Conclusion: This patient had asthma with OSA and resultant right ventricular disease. Untreated OSA can be associated with hypoxic pulmonary vasoconstriction leading to pulmonary hypertension The combination of airway obstruction and pulmonary vasoconstriction can lead to progressive pulmonary hypertension, increased pulmonary artery after load resulting in right ventricular hypertrophy and enlargement leading to RV dysfunction. Smokers with accelerated pulmonary vasoconstriction and COPD can have an acceleration of this process. In the patient with asthma and peripheral edema , OSA with cardiac dysfunction should be considered in the differential diagnosis. In this case, patient showed dramatic improvement in nocturnal and daytime asthmatic symptoms and in the quality of life after treatment with nasal controlled positive air pressure (CPAP) with great decrease in the apneic events and improved quality of life. A study by Shu chan et al ., confirmed that CPAP therapy can be used safely in treating patients with OSA and coexisting asthma. It is possible that recurrent upper airway obstruction and snoring may be important triggering mechanisms of nocturnal asthmatic attacks. In summary, aggressive evaluation and treatment of sleep apnea in patients with asthma can improve the outcome and quality of life and prevent cardiac complications.


Metastatic Thyroid Cancer with a Histologically Normal Thyroid

Vipul Brahmbhatt, MD, Richard Jordon, M.D, Patrick Costello, M.D., Alan Peiris, M.D., East Tennesse State University

Thyroid carcinoma is the most common endocrine malignancy and it is estimated that as many as 10% of population may have histologic evidence of this tumor at autopsy. We discuss a case of papillary thyroid carcinoma that was presented with cervical lymphadenopathy with the thyroid gland clinically, radiologically and histologically entirely normal.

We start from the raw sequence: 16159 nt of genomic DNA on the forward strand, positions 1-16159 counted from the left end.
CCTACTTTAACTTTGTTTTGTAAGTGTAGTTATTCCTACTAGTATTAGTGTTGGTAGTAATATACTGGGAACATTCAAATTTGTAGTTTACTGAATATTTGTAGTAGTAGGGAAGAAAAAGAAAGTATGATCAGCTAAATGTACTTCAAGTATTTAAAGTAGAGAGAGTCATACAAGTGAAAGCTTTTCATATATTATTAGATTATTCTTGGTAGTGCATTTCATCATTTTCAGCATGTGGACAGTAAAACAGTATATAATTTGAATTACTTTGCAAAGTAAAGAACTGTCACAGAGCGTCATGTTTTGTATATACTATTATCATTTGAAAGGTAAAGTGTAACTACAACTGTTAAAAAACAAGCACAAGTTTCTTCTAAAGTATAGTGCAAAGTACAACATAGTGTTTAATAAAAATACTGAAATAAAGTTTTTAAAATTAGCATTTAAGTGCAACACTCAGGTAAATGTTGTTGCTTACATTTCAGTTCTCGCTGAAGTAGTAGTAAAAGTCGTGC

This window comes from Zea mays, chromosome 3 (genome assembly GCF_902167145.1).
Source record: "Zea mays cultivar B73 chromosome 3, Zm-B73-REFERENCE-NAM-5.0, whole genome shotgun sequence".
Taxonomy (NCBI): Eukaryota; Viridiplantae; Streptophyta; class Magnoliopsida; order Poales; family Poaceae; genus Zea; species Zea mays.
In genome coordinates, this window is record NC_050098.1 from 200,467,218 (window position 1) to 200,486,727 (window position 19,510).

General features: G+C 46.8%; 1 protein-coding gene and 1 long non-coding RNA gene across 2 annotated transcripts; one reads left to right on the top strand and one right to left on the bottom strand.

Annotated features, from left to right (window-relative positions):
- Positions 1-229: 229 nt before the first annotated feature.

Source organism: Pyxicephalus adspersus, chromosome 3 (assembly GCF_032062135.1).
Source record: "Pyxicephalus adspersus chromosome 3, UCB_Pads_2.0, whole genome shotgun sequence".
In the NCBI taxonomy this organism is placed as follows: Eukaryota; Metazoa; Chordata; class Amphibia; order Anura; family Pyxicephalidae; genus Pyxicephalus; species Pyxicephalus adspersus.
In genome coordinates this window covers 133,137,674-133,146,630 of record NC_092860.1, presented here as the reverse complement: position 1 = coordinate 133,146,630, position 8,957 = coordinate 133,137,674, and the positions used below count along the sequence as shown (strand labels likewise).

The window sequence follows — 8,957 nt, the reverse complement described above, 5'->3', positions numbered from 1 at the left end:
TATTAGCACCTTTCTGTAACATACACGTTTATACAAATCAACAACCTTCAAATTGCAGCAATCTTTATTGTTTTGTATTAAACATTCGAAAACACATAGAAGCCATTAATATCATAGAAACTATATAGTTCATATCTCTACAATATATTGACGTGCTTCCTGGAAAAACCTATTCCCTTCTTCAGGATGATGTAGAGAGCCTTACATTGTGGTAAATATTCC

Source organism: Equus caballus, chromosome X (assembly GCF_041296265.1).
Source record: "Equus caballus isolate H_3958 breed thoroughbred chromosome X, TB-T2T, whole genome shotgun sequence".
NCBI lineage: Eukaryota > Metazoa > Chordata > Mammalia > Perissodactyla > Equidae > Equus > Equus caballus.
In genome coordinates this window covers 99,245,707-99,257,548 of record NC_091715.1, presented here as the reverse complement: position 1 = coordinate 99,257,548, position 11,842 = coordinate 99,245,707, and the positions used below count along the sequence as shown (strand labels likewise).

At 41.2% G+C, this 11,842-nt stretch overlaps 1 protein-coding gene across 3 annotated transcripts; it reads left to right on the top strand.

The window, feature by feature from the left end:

The patient is a 38-year man who was presented with cervical lymphadenopathy and had an excision biopsy, which showed a mixture of metastatic, well differentiated papillary thyroid carcinoma with diffuse sheets of poorly differentiated carcinoma. Immunohistochemistry showed a strong expression of thyroglobin in the papillary component and weaker patchy expression in the poorly differentiated area. Thyroid transcription factor-1 (TTF-1) was expressed in both the components. Thyroid ultrasound was unremarkable for any structural abnormality of the thyroid. Total thyredectomy was done and the thyroid gland was completely examined with no histologic abnormality. Two of nine lymph nodes removed showed metastatic papillary thyroid cancer. Whole body I123 scan was done with patients thyroid stimulating hormone (TSH) elevated to 135 mIU/ml and no activity was noted within the neck or elsewhere. Three months after his surgery he developed recurrent cervical lymphadenopathy with similar histology. One month later a new lymph node appeared. This raised a question of ectopic thyroid tissue harboring an occult thyroid cancer. The Patient remained asymptomatic throughout the course of illness.